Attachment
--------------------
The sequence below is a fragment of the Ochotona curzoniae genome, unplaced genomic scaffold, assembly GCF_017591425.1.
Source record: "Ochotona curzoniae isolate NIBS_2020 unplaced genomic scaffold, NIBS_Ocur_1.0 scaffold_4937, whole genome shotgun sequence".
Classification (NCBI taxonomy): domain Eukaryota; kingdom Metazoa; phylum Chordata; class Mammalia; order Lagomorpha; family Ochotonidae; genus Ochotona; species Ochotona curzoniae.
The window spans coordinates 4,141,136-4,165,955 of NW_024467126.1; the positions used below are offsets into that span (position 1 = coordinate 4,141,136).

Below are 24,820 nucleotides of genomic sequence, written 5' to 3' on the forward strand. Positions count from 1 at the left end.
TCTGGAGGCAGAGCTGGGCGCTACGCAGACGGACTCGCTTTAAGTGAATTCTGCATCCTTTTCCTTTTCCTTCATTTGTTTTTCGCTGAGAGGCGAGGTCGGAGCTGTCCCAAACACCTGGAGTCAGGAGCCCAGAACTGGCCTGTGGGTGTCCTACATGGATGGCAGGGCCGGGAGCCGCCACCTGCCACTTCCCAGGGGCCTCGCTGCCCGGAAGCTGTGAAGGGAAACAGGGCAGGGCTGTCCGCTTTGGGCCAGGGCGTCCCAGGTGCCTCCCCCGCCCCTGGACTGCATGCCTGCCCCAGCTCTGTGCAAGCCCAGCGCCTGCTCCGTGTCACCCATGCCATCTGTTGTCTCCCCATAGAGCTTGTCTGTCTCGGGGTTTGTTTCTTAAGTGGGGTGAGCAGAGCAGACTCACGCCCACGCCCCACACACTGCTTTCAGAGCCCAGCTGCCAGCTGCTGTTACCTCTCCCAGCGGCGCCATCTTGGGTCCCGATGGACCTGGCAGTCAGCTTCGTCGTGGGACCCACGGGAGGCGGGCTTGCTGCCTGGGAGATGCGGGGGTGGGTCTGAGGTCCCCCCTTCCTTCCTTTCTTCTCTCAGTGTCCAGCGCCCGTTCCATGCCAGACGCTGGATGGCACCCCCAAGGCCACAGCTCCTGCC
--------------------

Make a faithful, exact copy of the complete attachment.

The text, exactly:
The sequence below is a fragment of the Ochotona curzoniae genome, unplaced genomic scaffold, assembly GCF_017591425.1.
Source record: "Ochotona curzoniae isolate NIBS_2020 unplaced genomic scaffold, NIBS_Ocur_1.0 scaffold_4937, whole genome shotgun sequence".
Classification (NCBI taxonomy): domain Eukaryota; kingdom Metazoa; phylum Chordata; class Mammalia; order Lagomorpha; family Ochotonidae; genus Ochotona; species Ochotona curzoniae.
The window spans coordinates 4,141,136-4,165,955 of NW_024467126.1; the positions used below are offsets into that span (position 1 = coordinate 4,141,136).

Below are 24,820 nucleotides of genomic sequence, written 5' to 3' on the forward strand. Positions count from 1 at the left end.
TCTGGAGGCAGAGCTGGGCGCTACGCAGACGGACTCGCTTTAAGTGAATTCTGCATCCTTTTCCTTTTCCTTCATTTGTTTTTCGCTGAGAGGCGAGGTCGGAGCTGTCCCAAACACCTGGAGTCAGGAGCCCAGAACTGGCCTGTGGGTGTCCTACATGGATGGCAGGGCCGGGAGCCGCCACCTGCCACTTCCCAGGGGCCTCGCTGCCCGGAAGCTGTGAAGGGAAACAGGGCAGGGCTGTCCGCTTTGGGCCAGGGCGTCCCAGGTGCCTCCCCCGCCCCTGGACTGCATGCCTGCCCCAGCTCTGTGCAAGCCCAGCGCCTGCTCCGTGTCACCCATGCCATCTGTTGTCTCCCCATAGAGCTTGTCTGTCTCGGGGTTTGTTTCTTAAGTGGGGTGAGCAGAGCAGACTCACGCCCACGCCCCACACACTGCTTTCAGAGCCCAGCTGCCAGCTGCTGTTACCTCTCCCAGCGGCGCCATCTTGGGTCCCGATGGACCTGGCAGTCAGCTTCGTCGTGGGACCCACGGGAGGCGGGCTTGCTGCCTGGGAGATGCGGGGGTGGGTCTGAGGTCCCCCCTTCCTTCCTTTCTTCTCTCAGTGTCCAGCGCCCGTTCCATGCCAGACGCTGGATGGCACCCCCAAGGCCACAGCTCCTGCC